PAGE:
What Is GIS?
Maps have been used for thousands of years, but it is only within the last few decades that the technology has existed to combine maps with computer graphics and databases to create geographic information systems or GIS. The themes in the above graphic are only a small example of the wide array of information that can view or analyze with a GIS.
GIS is used to display and analyze spatial data which are tied to databases. This connection is what gives GIS its power: maps can be drawn from the database and data can be referenced from the maps. When a database is updated, the associated map can be updated as well. GIS databases include a wide variety of information including: geographic, social, political, environmental, and demographic.
GIS uses layers, called "themes," to overlay different types of information, much as some static maps use mylar overlays to add tiers of information to a geographic background. Each theme represents a category of information, such as roads or forest cover. As with the old mylar maps, the layers which are underneath remain visible while additional themes are placed above.
With the belief that these sophisticated technologies should not be the province of a privileged few, Mapcruzin provides free GIS resources, free GIS maps, a free GIS tutorial that uses a free gis program, and several low cost products, including our Indian and Federal Lands Maps, Toxic Facilities Maps (now FREE also). Also, check our GIS Explained page to learn more about the terminology of GIS and digital mapping.
Adapted from: InfoRain
How GIS Works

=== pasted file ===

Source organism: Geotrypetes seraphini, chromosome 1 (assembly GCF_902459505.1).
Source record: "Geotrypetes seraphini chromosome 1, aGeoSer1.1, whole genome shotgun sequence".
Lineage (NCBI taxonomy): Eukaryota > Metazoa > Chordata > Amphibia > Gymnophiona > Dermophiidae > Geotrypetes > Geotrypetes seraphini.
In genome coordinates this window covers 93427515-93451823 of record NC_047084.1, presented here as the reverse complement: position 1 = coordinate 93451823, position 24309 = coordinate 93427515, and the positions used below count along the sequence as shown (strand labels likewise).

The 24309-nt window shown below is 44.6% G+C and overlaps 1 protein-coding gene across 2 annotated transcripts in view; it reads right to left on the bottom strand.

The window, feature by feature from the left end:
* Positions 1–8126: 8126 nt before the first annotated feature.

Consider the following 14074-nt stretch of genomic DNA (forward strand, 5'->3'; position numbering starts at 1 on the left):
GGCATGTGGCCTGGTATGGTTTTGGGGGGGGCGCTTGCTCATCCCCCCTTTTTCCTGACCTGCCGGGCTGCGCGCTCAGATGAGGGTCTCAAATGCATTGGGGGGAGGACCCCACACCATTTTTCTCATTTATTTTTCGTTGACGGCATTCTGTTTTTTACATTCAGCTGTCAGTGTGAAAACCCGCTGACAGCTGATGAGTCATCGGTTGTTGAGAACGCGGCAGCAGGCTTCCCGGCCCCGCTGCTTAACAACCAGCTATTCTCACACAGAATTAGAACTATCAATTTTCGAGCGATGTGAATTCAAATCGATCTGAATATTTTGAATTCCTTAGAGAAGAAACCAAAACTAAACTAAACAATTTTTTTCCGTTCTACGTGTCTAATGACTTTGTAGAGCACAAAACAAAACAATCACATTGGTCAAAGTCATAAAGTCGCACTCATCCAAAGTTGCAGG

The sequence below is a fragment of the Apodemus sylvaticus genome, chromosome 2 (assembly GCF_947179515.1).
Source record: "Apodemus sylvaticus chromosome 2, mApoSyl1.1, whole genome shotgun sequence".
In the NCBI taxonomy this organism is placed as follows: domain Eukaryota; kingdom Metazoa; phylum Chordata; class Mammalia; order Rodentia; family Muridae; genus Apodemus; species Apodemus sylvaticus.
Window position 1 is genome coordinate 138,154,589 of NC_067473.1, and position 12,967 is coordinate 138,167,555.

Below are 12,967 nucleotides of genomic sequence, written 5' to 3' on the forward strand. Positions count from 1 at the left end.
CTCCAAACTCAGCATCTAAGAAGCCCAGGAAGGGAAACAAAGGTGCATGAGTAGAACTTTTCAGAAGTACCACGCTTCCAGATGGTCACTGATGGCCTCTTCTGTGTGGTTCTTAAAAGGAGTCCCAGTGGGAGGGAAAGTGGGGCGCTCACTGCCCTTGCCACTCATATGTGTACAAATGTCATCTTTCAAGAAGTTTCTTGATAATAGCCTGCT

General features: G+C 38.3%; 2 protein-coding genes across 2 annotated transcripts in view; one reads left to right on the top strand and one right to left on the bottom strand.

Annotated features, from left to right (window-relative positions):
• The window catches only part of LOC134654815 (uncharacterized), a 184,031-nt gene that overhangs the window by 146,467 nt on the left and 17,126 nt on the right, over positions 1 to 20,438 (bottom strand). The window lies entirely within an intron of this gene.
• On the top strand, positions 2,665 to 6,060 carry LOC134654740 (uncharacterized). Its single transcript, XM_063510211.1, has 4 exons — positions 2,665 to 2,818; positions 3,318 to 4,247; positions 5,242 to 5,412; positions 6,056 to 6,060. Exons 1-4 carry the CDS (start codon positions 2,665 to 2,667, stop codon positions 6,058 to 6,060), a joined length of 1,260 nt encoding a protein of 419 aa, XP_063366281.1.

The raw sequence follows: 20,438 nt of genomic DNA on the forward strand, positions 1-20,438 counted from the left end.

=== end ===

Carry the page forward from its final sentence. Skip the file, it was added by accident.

It is estimated that approximately 80% of all information has a "spatial" or geographic component. In other words, most information is tied to a place. So when making decisions about siting new facilities, creating hiking trails, protecting wetlands, directing emergency response vehicles, designating historic neighborhoods or redrawing legislative districts, geography plays a significant role.
This is where GIS comes in. Geographic Information Systems (GIS) technology is a computer-based data collection, storage, and analysis tool that combines previously unrelated information into easily understood maps. But GIS is much more than maps. A GIS can perform complicated analytical functions and then present the results visually as maps, tables or graphs, allowing decision-makers to virtually see the issues before them and then select the best course of action.
Add the Internet, and GIS offers a consistent and cost-effective means for the sharing and analysis of geographic data among government agencies, private industry, non-profit organizations, and the general public.
Source: New Jersey State
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